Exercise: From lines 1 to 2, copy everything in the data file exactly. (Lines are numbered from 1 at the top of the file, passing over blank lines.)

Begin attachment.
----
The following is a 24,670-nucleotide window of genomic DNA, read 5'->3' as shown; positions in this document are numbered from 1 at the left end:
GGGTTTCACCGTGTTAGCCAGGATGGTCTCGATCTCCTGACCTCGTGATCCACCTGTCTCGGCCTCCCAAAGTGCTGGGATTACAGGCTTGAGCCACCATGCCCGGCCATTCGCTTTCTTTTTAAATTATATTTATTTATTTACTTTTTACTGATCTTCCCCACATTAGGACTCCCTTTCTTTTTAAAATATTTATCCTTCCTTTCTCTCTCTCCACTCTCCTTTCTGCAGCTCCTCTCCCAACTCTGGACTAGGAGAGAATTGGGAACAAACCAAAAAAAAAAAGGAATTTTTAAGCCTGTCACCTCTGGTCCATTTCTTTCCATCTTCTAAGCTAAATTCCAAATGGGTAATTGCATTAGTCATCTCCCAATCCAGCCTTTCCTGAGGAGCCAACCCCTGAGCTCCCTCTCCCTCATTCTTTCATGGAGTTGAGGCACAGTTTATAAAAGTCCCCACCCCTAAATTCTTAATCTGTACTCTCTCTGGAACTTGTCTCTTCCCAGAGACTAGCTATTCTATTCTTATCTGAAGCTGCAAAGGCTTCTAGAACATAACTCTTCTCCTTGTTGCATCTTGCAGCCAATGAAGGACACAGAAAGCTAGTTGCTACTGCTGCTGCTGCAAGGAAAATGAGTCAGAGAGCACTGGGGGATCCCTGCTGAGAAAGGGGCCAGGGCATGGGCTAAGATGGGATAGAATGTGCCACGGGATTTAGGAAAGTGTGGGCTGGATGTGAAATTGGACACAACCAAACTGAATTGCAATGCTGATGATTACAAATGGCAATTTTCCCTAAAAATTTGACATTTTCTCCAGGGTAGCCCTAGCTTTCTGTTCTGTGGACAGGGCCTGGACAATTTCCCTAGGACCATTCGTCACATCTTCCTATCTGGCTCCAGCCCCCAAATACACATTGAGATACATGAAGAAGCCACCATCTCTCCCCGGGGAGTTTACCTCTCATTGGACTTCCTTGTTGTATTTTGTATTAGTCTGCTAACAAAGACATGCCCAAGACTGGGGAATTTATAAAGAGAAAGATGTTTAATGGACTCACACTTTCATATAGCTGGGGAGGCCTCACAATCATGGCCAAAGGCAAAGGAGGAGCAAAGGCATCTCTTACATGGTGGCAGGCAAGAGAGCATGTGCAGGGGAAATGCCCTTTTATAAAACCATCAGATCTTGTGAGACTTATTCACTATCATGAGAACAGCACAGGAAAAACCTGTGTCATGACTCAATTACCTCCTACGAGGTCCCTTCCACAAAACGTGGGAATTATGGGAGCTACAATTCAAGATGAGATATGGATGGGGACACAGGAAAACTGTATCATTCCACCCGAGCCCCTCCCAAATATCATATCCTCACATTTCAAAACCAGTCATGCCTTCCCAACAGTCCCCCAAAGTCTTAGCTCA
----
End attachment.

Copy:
The following is a 24,670-nucleotide window of genomic DNA, read 5'->3' as shown; positions in this document are numbered from 1 at the left end:
GGGTTTCACCGTGTTAGCCAGGATGGTCTCGATCTCCTGACCTCGTGATCCACCTGTCTCGGCCTCCCAAAGTGCTGGGATTACAGGCTTGAGCCACCATGCCCGGCCATTCGCTTTCTTTTTAAATTATATTTATTTATTTACTTTTTACTGATCTTCCCCACATTAGGACTCCCTTTCTTTTTAAAATATTTATCCTTCCTTTCTCTCTCTCCACTCTCCTTTCTGCAGCTCCTCTCCCAACTCTGGACTAGGAGAGAATTGGGAACAAACCAAAAAAAAAAAGGAATTTTTAAGCCTGTCACCTCTGGTCCATTTCTTTCCATCTTCTAAGCTAAATTCCAAATGGGTAATTGCATTAGTCATCTCCCAATCCAGCCTTTCCTGAGGAGCCAACCCCTGAGCTCCCTCTCCCTCATTCTTTCATGGAGTTGAGGCACAGTTTATAAAAGTCCCCACCCCTAAATTCTTAATCTGTACTCTCTCTGGAACTTGTCTCTTCCCAGAGACTAGCTATTCTATTCTTATCTGAAGCTGCAAAGGCTTCTAGAACATAACTCTTCTCCTTGTTGCATCTTGCAGCCAATGAAGGACACAGAAAGCTAGTTGCTACTGCTGCTGCTGCAAGGAAAATGAGTCAGAGAGCACTGGGGGATCCCTGCTGAGAAAGGGGCCAGGGCATGGGCTAAGATGGGATAGAATGTGCCACGGGATTTAGGAAAGTGTGGGCTGGATGTGAAATTGGACACAACCAAACTGAATTGCAATGCTGATGATTACAAATGGCAATTTTCCCTAAAAATTTGACATTTTCTCCAGGGTAGCCCTAGCTTTCTGTTCTGTGGACAGGGCCTGGACAATTTCCCTAGGACCATTCGTCACATCTTCCTATCTGGCTCCAGCCCCCAAATACACATTGAGATACATGAAGAAGCCACCATCTCTCCCCGGGGAGTTTACCTCTCATTGGACTTCCTTGTTGTATTTTGTATTAGTCTGCTAACAAAGACATGCCCAAGACTGGGGAATTTATAAAGAGAAAGATGTTTAATGGACTCACACTTTCATATAGCTGGGGAGGCCTCACAATCATGGCCAAAGGCAAAGGAGGAGCAAAGGCATCTCTTACATGGTGGCAGGCAAGAGAGCATGTGCAGGGGAAATGCCCTTTTATAAAACCATCAGATCTTGTGAGACTTATTCACTATCATGAGAACAGCACAGGAAAAACCTGTGTCATGACTCAATTACCTCCTACGAGGTCCCTTCCACAAAACGTGGGAATTATGGGAGCTACAATTCAAGATGAGATATGGATGGGGACACAGGAAAACTGTATCATTCCACCCGAGCCCCTCCCAAATATCATATCCTCACATTTCAAAACCAGTCATGCCTTCCCAACAGTCCCCCAAAGTCTTAGCTCA